5. The measures on behalf of the persons listed in the Court's decision of June 22, 1994 must be not only extended, because the conditions that gave rise to them continue to prevail, but also expanded to include Mrs. Francisca Sales-Martín. The Commission and the Government were both in agreement on these points at the hearing.
THE INTER-AMERICAN COURT OF HUMAN RIGHTS,
based on Article 63(2) of the American Convention on Human Rights and exercising the authority conferred on it by Article 24 and 45 of the Rules of Procedure,
1. To extend the provisional measures adopted pursuant to the decision of June 22, 1994 on the Colotenango Case for a term of six months from today, and to expand them to include Mrs. Francisca Sales-Martín.
2. To require the Government of Guatemala to use all the means at its disposal to enforce the arrest warrants issued against the 13 patrol members charged as suspects in the case before the Second Trial Court of Huehuetenango involving the criminal acts which took place on August 3, 1993, in Colotenango.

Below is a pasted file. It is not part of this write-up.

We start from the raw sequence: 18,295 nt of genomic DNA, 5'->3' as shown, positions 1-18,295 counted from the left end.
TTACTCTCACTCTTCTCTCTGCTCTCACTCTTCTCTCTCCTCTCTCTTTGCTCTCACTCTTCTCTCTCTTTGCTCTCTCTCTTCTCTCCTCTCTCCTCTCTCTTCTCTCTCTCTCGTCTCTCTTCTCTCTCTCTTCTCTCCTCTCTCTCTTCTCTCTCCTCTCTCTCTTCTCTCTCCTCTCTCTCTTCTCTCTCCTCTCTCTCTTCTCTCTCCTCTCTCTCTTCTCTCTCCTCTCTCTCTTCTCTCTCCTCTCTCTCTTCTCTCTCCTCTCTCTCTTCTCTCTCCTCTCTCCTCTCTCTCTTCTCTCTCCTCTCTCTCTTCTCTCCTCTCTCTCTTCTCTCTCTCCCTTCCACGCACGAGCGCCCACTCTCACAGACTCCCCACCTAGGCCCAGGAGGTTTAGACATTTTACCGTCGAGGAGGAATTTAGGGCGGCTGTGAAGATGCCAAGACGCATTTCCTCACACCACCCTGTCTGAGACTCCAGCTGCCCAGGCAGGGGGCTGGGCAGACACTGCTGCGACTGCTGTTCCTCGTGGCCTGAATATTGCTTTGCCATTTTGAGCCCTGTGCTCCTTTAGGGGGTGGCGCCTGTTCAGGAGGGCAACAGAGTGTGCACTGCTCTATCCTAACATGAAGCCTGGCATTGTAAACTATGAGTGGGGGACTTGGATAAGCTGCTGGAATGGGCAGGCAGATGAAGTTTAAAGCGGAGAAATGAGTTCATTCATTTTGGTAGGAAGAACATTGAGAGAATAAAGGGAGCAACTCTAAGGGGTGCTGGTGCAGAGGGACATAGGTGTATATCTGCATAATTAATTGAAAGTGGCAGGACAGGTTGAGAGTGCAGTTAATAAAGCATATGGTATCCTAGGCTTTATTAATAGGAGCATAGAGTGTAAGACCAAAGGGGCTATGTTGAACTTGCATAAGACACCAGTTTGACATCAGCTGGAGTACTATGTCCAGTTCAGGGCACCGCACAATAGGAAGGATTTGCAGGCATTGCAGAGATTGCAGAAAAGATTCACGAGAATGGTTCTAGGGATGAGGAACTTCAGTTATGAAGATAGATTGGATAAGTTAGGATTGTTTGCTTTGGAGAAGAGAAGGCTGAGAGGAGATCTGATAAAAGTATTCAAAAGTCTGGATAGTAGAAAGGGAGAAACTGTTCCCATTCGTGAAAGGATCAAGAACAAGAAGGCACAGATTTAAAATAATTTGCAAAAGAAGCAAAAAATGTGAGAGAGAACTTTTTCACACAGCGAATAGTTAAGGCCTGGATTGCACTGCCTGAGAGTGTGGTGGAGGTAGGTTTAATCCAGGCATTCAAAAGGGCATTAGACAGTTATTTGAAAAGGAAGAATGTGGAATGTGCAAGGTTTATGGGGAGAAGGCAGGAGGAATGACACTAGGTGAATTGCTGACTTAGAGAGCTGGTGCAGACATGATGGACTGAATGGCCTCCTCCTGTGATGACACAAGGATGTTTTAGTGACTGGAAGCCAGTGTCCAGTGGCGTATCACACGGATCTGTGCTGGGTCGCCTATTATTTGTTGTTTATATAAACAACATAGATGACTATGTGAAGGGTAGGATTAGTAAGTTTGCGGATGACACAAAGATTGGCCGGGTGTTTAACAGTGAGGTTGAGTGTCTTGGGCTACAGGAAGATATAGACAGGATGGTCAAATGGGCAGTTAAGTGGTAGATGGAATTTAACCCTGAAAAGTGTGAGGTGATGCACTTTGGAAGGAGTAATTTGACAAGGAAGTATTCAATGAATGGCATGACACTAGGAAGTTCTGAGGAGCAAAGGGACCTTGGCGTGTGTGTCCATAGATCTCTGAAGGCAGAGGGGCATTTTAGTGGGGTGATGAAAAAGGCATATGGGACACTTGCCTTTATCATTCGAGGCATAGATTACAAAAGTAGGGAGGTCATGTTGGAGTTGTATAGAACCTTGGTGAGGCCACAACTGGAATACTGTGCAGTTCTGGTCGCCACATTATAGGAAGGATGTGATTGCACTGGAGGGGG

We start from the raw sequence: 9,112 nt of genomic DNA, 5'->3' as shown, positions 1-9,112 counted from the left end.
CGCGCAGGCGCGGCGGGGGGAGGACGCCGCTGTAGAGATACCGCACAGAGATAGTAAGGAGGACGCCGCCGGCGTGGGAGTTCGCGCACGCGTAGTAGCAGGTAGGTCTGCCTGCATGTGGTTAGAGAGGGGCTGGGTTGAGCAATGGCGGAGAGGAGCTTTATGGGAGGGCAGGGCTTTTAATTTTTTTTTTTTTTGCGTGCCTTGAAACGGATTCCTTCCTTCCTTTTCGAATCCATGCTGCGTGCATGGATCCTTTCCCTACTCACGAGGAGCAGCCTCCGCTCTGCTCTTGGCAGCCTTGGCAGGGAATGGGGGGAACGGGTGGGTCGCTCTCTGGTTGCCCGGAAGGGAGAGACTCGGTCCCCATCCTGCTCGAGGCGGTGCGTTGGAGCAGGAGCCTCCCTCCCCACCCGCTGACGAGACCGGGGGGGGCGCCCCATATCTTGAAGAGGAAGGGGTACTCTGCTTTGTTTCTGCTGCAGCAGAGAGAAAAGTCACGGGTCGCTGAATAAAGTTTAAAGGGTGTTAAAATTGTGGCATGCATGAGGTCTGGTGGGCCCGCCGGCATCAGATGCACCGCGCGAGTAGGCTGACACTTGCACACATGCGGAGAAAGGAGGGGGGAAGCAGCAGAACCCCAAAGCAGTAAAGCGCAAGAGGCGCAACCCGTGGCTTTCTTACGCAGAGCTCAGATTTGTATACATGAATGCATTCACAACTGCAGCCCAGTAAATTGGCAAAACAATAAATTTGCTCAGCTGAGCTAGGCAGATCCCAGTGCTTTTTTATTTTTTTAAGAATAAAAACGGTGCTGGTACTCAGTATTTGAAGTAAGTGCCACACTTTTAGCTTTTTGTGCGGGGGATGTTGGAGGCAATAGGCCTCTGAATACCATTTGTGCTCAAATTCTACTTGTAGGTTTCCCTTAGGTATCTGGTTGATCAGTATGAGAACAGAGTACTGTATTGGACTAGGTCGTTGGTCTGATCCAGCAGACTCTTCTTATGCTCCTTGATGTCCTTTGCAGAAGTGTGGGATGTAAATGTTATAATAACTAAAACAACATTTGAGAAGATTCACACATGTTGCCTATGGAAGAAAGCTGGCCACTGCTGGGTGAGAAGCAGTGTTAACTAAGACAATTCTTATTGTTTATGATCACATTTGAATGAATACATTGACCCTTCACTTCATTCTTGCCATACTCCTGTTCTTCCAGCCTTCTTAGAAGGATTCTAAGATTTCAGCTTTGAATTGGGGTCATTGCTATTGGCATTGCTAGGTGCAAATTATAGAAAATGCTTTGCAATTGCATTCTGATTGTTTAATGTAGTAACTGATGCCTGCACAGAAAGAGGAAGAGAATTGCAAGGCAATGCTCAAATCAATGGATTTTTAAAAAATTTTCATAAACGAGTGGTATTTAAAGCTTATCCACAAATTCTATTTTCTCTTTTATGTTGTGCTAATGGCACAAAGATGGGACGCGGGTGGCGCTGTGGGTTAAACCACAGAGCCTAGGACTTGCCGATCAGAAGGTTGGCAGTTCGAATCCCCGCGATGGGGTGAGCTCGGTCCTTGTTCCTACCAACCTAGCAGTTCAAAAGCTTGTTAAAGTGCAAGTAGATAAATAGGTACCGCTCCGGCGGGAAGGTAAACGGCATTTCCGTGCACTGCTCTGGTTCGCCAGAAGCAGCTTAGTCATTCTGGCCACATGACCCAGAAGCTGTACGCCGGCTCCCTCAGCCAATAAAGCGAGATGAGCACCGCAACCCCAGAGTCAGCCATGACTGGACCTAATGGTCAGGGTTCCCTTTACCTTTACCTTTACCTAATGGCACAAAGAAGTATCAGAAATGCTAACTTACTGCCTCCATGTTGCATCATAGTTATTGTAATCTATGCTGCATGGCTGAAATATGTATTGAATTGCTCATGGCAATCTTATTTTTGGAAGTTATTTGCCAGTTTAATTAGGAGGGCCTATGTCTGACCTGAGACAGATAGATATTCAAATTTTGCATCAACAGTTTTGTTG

3. To request the Government of Guatemala to inform the Court every 90 days regarding the measures it has adopted to comply with this order.
4. To request the Commission to inform the Court of any fact or circumstance that it deems important to the implementation of such measures.
5. To instruct the Secretariat of the Court to transmit the information it receives from the Government of Guatemala to the Inter-American Commission on Human Rights in order that the latter may submit its observations to the Court within the following 30 days. Likewise, to transmit to the Government of Guatemala any reports it receives from the Commission in order to have the Government's observations within a similar period.
6. To request the Government and the Commission to urge the beneficiaries of the measures referred to in points 1 and 2 of the Court's decision of June 22, 1994, to cooperate with the Government in order to enable the latter to more efficiently adopt the relevant security measures.
7. Upon expiration of the extended deadline and unless the Court receives credible information that the circumstances of extreme gravity and urgency continue to prevail, the measures ordered by the Court shall cease to be in effect.
Done in Spanish and English, the Spanish text being authentic, at the seat of the Court in San José, Costa Rica, this first day of December, 1994.
Héctor Fix-Zamudio Alejandro Montiel-Argüello
Máximo Pacheco-Gómez Hernán Salgado-Pesantes
Manuel E. Ventura-Robles